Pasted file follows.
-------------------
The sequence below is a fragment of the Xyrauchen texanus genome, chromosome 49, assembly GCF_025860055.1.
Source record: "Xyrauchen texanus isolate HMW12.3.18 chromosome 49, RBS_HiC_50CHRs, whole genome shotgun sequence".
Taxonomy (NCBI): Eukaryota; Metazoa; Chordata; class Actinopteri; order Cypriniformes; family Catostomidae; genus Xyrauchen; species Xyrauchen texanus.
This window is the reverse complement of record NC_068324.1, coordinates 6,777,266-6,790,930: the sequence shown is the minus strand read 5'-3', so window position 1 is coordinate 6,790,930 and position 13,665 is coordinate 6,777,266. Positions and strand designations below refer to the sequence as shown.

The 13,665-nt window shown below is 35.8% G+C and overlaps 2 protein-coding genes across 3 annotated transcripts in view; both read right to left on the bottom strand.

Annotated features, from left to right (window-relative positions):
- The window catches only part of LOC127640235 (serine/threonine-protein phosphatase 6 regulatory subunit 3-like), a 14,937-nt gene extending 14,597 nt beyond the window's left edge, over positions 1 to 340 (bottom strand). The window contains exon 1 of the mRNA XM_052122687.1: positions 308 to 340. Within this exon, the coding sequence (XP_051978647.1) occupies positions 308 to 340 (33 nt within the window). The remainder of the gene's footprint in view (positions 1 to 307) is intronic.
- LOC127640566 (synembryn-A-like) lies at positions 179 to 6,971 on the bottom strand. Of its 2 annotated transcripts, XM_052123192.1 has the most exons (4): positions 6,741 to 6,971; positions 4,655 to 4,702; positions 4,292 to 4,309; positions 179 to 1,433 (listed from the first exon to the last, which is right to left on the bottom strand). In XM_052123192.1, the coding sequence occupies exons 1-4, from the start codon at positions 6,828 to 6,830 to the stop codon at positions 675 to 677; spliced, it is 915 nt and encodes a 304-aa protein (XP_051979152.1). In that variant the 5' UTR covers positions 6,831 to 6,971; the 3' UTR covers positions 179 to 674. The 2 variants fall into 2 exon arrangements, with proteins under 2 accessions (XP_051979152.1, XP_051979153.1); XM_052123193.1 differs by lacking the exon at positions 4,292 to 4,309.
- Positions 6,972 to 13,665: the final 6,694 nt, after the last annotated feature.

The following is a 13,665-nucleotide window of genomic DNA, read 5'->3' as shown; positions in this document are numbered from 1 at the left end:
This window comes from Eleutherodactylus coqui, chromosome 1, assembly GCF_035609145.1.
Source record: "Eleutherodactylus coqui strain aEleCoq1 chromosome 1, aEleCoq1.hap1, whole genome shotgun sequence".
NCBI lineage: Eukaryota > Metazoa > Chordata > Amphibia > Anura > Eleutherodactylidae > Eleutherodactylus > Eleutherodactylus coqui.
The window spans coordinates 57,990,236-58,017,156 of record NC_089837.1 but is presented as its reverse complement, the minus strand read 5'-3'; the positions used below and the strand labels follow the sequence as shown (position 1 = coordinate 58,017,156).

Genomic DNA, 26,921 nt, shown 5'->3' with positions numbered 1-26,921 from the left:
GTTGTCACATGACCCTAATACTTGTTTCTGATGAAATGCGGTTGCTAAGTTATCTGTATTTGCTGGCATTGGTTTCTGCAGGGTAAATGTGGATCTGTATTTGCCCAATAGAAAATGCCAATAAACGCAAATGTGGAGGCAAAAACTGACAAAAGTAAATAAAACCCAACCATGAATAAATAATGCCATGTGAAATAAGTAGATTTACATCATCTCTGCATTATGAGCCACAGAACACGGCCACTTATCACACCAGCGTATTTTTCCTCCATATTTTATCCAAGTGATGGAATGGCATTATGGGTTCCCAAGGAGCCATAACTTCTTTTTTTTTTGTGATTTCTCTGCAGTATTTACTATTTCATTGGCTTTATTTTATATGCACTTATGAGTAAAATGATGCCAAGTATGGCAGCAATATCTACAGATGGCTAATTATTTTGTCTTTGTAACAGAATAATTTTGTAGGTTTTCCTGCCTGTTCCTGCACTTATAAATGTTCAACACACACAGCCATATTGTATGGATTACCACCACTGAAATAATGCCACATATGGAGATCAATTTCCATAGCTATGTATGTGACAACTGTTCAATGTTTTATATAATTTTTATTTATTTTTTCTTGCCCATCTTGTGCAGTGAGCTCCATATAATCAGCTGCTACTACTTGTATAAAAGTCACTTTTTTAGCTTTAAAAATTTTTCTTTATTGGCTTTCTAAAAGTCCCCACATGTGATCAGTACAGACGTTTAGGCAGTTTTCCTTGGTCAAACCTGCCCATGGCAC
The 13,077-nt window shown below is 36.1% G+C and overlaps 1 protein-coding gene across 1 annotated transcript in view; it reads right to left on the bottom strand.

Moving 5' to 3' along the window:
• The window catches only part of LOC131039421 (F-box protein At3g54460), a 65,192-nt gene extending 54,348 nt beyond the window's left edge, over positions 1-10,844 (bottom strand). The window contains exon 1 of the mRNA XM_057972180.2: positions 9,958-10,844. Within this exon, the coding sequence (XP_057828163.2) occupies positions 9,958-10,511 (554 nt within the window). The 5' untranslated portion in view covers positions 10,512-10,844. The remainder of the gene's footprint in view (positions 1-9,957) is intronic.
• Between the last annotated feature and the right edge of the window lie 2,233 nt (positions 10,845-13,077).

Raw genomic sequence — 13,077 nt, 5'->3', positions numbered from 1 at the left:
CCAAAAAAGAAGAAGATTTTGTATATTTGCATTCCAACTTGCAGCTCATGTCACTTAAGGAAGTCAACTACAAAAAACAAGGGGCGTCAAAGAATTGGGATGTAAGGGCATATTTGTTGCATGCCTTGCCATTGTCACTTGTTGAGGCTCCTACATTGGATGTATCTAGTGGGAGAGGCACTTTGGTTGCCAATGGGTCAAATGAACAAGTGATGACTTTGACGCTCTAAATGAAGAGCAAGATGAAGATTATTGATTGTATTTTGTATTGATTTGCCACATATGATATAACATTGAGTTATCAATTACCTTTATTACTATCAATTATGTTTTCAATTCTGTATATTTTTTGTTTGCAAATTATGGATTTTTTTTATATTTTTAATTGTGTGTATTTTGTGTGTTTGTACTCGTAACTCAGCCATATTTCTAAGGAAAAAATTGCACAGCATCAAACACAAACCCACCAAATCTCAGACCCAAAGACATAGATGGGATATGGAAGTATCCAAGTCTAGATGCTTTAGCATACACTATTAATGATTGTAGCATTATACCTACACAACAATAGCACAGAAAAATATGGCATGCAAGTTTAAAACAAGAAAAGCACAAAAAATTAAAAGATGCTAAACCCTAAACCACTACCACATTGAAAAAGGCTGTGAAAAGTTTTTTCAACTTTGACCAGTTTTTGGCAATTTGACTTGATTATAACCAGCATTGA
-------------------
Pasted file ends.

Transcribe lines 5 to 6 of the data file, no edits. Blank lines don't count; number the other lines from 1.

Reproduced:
The 13,665-nt window shown below is 35.8% G+C and overlaps 2 protein-coding genes across 3 annotated transcripts in view; both read right to left on the bottom strand.

Annotated features, from left to right (window-relative positions):